Cord blood hemopoietic progenitor cell toll-like receptor expression and function: a mechanism underlying allergic inflammation in early life

Reece, P., Crawford, L., Baajtes, A., Cyr, M., Sehmi, R. and Denburg, J.A. (2010) Cord blood hemopoietic progenitor cell toll-like receptor expression and function: a mechanism underlying allergic inflammation in early life. Journal of Allergy and Clinical Immunology, 125(2), AB105. (doi: 10.1016/j.jaci.2009.12.415)

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Abstract

RATIONALE: Neonatal immune responses to environmental stimuli, mediated via TLR, may determine the development of atopy in childhood. Since hemopoietic mechanisms are involved in development and maintenance of allergic inflammation, we investigated alterations in progenitor expression and differentiation profiles after stimulation with TLR agonists.<p></p> METHODS: Freshly isolated, CD34-enriched human CB cells were stimulated with 10μg/mL lipopolysaccharide (LPS) or 5μM CpG ODN overnight. Flow cytometric analyses were used to evaluate surface and intracellular expression of TLR-2, TLR-4, TLR-9, as well as the hemopoietic cytokine receptors (HCR) IL-5R, IL-3R and GM-CSFR; methylcellulose cultures were performed to assess CD34+ cell differentiation capacity into Eo/B CFU.<p></p> RESULTS: After TLR agonist stimulation, CD34+ cell TLR-2, -4 and TLR-9 percentage expression increased significantly (p=0.005), whereas HCR expression decreased (p=0.01); however, mean fluorescence intensity of all receptors was found to be increased. Stimulation with a combination of TLR agonists and hemopoietic cytokines induced increased IL-5- and IL-3-responsive Eo/B CFU (p=0.02), when compared to hemopoietic cytokine stimulation alone.<p></p> CONCLUSIONS: CB CD34+ progenitor cells significantly express TLR, and TLR ligation directly affects both TLR and HCR expression. These receptor alterations allow modulation of progenitor cell differentiation capacity into eosinophils and basophils, key cells involved in allergic inflammation. These findings may highlight an alternate innate immune pathway of microbial influence on the development of allergic inflammation in early life.<p></p>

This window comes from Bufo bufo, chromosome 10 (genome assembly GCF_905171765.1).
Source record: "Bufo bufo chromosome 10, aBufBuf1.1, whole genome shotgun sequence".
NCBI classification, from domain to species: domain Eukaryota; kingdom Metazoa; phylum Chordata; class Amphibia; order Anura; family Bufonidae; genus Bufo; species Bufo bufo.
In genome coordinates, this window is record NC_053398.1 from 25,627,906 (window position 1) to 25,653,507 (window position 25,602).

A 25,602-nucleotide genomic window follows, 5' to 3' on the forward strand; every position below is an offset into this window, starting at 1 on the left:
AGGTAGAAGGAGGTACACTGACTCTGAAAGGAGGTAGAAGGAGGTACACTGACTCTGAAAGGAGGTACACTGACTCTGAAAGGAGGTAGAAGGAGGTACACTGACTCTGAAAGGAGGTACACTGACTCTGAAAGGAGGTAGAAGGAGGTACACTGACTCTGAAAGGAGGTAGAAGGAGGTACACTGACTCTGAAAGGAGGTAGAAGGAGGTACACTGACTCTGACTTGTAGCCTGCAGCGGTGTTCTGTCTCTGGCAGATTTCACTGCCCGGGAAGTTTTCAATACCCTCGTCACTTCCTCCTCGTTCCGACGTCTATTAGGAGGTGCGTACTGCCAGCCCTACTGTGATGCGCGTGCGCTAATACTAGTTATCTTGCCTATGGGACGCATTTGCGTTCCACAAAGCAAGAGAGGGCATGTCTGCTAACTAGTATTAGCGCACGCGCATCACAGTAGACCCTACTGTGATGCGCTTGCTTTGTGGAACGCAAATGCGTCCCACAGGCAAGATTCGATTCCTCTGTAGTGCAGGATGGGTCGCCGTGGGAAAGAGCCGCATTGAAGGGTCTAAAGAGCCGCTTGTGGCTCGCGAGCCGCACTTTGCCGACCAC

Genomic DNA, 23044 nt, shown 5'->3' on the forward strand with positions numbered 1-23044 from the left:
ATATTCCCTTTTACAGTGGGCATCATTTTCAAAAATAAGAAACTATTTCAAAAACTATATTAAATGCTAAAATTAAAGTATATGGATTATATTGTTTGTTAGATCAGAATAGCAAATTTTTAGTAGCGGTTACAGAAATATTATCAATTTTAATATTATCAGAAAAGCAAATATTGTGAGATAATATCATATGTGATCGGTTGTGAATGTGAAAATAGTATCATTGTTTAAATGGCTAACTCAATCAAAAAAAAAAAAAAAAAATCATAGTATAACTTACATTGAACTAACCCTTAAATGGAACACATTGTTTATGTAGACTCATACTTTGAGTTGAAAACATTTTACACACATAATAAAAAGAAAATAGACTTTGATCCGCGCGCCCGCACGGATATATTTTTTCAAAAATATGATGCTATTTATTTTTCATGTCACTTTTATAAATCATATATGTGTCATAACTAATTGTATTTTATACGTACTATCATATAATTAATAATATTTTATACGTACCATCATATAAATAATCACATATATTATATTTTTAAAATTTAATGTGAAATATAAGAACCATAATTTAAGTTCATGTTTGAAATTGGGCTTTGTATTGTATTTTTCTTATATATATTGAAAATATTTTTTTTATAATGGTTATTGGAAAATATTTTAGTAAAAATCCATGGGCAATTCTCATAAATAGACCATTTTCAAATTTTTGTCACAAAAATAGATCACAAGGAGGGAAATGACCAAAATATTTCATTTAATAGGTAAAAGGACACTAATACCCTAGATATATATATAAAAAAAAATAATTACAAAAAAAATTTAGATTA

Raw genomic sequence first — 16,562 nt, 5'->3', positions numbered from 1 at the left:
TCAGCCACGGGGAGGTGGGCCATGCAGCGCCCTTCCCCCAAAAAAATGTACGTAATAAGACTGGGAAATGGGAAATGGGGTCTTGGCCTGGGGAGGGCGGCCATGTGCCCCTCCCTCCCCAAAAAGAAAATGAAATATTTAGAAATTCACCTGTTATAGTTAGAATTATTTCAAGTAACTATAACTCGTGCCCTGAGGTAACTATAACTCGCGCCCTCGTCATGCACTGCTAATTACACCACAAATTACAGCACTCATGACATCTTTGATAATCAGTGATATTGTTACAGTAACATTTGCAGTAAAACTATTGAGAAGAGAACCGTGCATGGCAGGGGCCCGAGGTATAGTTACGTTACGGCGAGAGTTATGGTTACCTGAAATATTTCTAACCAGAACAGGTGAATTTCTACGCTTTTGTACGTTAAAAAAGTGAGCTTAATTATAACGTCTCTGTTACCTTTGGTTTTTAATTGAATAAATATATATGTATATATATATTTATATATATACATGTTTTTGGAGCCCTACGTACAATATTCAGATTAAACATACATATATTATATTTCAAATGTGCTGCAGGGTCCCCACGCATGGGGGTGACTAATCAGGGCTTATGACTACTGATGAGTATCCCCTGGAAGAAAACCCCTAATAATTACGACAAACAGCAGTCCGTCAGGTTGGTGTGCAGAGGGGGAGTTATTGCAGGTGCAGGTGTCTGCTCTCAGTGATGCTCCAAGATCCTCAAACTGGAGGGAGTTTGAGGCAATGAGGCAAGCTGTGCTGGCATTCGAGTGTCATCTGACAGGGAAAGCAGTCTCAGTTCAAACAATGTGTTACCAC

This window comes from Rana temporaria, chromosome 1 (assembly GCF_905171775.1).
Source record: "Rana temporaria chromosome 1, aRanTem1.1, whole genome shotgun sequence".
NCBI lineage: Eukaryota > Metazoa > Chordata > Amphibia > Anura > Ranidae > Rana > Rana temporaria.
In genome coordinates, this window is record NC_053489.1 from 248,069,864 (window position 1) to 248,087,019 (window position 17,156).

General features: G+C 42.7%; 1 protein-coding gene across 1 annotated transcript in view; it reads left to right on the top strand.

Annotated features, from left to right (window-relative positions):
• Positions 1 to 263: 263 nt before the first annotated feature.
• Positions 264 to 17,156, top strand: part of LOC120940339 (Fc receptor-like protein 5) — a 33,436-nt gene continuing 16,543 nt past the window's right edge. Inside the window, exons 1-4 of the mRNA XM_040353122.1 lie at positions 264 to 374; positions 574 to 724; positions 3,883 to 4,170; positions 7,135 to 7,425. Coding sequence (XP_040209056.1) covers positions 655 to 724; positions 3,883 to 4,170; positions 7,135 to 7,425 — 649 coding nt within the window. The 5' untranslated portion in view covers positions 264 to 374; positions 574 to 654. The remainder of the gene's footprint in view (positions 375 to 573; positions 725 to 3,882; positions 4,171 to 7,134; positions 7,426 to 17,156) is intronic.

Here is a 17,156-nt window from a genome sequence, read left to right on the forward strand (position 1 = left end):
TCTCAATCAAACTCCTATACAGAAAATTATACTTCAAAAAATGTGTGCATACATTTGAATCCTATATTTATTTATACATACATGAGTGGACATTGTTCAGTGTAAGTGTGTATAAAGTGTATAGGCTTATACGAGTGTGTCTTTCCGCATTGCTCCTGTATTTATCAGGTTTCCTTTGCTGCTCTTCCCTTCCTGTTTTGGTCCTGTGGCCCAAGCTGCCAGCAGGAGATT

Item Type:Articles
Status:Published
Refereed:Yes
Glasgow Author(s) Enlighten ID:Stewart, Ms Lynn
Authors: Reece, P., Crawford, L., Baajtes, A., Cyr, M., Sehmi, R., and Denburg, J.A.
College/School:College of Medical Veterinary and Life Sciences > Institute of Infection Immunity and Inflammation
Journal Name:Journal of Allergy and Clinical Immunology
Journal Abbr.:J. Allergy Clin. Immunol.
Publisher:Mosby, Inc.
ISSN:0091-6749
ISSN (Online):1097-6825

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